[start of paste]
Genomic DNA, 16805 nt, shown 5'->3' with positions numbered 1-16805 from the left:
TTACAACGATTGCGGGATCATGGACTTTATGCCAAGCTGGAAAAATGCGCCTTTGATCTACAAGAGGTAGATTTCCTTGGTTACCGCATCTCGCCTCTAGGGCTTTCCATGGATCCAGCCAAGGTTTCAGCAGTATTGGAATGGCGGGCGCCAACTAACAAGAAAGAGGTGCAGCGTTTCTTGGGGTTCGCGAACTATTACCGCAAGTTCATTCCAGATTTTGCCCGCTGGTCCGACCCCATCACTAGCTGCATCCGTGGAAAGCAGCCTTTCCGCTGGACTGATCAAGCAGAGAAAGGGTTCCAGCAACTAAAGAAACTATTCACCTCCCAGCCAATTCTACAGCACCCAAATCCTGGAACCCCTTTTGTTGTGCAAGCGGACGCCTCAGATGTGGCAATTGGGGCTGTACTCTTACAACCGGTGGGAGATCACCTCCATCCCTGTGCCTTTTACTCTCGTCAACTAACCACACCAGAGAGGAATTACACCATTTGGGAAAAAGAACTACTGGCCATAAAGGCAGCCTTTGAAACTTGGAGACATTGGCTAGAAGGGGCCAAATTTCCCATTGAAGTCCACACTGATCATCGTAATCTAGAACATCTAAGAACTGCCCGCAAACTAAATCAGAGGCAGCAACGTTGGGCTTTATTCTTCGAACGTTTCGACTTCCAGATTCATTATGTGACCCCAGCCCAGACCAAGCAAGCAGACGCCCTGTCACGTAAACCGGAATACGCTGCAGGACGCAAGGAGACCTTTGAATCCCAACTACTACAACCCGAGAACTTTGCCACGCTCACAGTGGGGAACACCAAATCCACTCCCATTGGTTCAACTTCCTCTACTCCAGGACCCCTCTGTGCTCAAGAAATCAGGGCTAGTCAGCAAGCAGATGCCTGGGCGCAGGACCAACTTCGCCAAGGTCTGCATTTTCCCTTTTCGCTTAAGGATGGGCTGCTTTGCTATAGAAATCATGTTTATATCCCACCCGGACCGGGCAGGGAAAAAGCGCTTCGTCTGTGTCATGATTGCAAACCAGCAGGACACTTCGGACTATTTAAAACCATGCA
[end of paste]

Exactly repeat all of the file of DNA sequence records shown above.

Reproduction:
Genomic DNA, 16805 nt, shown 5'->3' with positions numbered 1-16805 from the left:
TTACAACGATTGCGGGATCATGGACTTTATGCCAAGCTGGAAAAATGCGCCTTTGATCTACAAGAGGTAGATTTCCTTGGTTACCGCATCTCGCCTCTAGGGCTTTCCATGGATCCAGCCAAGGTTTCAGCAGTATTGGAATGGCGGGCGCCAACTAACAAGAAAGAGGTGCAGCGTTTCTTGGGGTTCGCGAACTATTACCGCAAGTTCATTCCAGATTTTGCCCGCTGGTCCGACCCCATCACTAGCTGCATCCGTGGAAAGCAGCCTTTCCGCTGGACTGATCAAGCAGAGAAAGGGTTCCAGCAACTAAAGAAACTATTCACCTCCCAGCCAATTCTACAGCACCCAAATCCTGGAACCCCTTTTGTTGTGCAAGCGGACGCCTCAGATGTGGCAATTGGGGCTGTACTCTTACAACCGGTGGGAGATCACCTCCATCCCTGTGCCTTTTACTCTCGTCAACTAACCACACCAGAGAGGAATTACACCATTTGGGAAAAAGAACTACTGGCCATAAAGGCAGCCTTTGAAACTTGGAGACATTGGCTAGAAGGGGCCAAATTTCCCATTGAAGTCCACACTGATCATCGTAATCTAGAACATCTAAGAACTGCCCGCAAACTAAATCAGAGGCAGCAACGTTGGGCTTTATTCTTCGAACGTTTCGACTTCCAGATTCATTATGTGACCCCAGCCCAGACCAAGCAAGCAGACGCCCTGTCACGTAAACCGGAATACGCTGCAGGACGCAAGGAGACCTTTGAATCCCAACTACTACAACCCGAGAACTTTGCCACGCTCACAGTGGGGAACACCAAATCCACTCCCATTGGTTCAACTTCCTCTACTCCAGGACCCCTCTGTGCTCAAGAAATCAGGGCTAGTCAGCAAGCAGATGCCTGGGCGCAGGACCAACTTCGCCAAGGTCTGCATTTTCCCTTTTCGCTTAAGGATGGGCTGCTTTGCTATAGAAATCATGTTTATATCCCACCCGGACCGGGCAGGGAAAAAGCGCTTCGTCTGTGTCATGATTGCAAACCAGCAGGACACTTCGGACTATTTAAAACCATGCA